‘I cannot quantify the risk, but this means that we need to develop tools to model this risk. For example, we need to have collaboration between researchers conducting climate change surveillance and also the epidemiology of the vectors (disease carrying insects). This is exactly what happens with climate change and hurricanes today, people are looking at the temperature of the sea and they can tell you that the intensity of these climate disorders will increase.

‘But what I am quite sure of is that a new flu infection or epidemic could be a disaster in Europe. Even if we may sometimes predict which kind of virus it will be and prepare a new vaccine, we know today that the coverage of the vaccine or the efficiency of the vaccine is not optimal. We would have a high number of deaths. So, we are quite sure that we will have to face epidemics, but not only in the South of the world but also in Europe. The question is when, and the question is how prepared are we.’

Is there anything you would like to add?

‘If we take into account all the threats we will have to face in Europe – ageing, chronic disease, cancer – this has an impact on the way our societies are developing. It is very important that research funding is maintained, but also I would like to see more involvement and collaboration between the different institutions in Europe when defining the programmes and funding decisions for FP9 (Framework Programme 9, the next EU research funding programme starting in 2021), for example.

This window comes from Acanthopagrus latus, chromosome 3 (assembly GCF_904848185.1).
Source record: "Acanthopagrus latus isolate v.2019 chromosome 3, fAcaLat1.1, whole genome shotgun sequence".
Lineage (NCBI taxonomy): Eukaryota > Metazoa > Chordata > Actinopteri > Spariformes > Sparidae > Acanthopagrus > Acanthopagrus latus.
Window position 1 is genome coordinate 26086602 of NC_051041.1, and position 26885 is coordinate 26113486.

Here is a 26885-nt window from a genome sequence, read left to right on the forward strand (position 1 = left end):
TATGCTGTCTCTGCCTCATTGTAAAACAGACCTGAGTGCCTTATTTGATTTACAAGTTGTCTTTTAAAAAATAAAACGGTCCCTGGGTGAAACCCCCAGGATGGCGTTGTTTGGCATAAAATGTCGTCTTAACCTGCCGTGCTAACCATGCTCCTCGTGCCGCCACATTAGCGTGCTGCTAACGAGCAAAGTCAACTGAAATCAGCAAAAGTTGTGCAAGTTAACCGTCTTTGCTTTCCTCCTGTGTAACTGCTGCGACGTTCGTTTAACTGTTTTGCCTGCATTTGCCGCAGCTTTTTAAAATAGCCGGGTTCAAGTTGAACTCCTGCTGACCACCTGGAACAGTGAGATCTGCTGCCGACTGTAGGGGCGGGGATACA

‘The countries and the Member States are involved, but perhaps we need more brainstorming and not to decide in a bureaucratic way how to develop these programmes.’

Do you mean organisations such as Inserm should be more involved in this process?

‘France is represented, but not the institutions and the researchers. Inserm represents researchers, I represent also the primary biomedical research institution in Europe, but I haven’t had any official contact. I think it would be good to have a way to involve the researchers directly and the institutions.

If you liked this article, please consider sharing it on social media.

The Issue

In 2013, the French National Institute of Health and Medical Research, the European Commission and other funders set up GloPID-R, a global alliance aimed at getting different funders to talk to each other and coordinate the research that they fund.

The idea is to organise funders' efforts and come up with an effective response within 48 hours of an outbreak or re-emergence of an infectious disease with pandemic potential. 

More info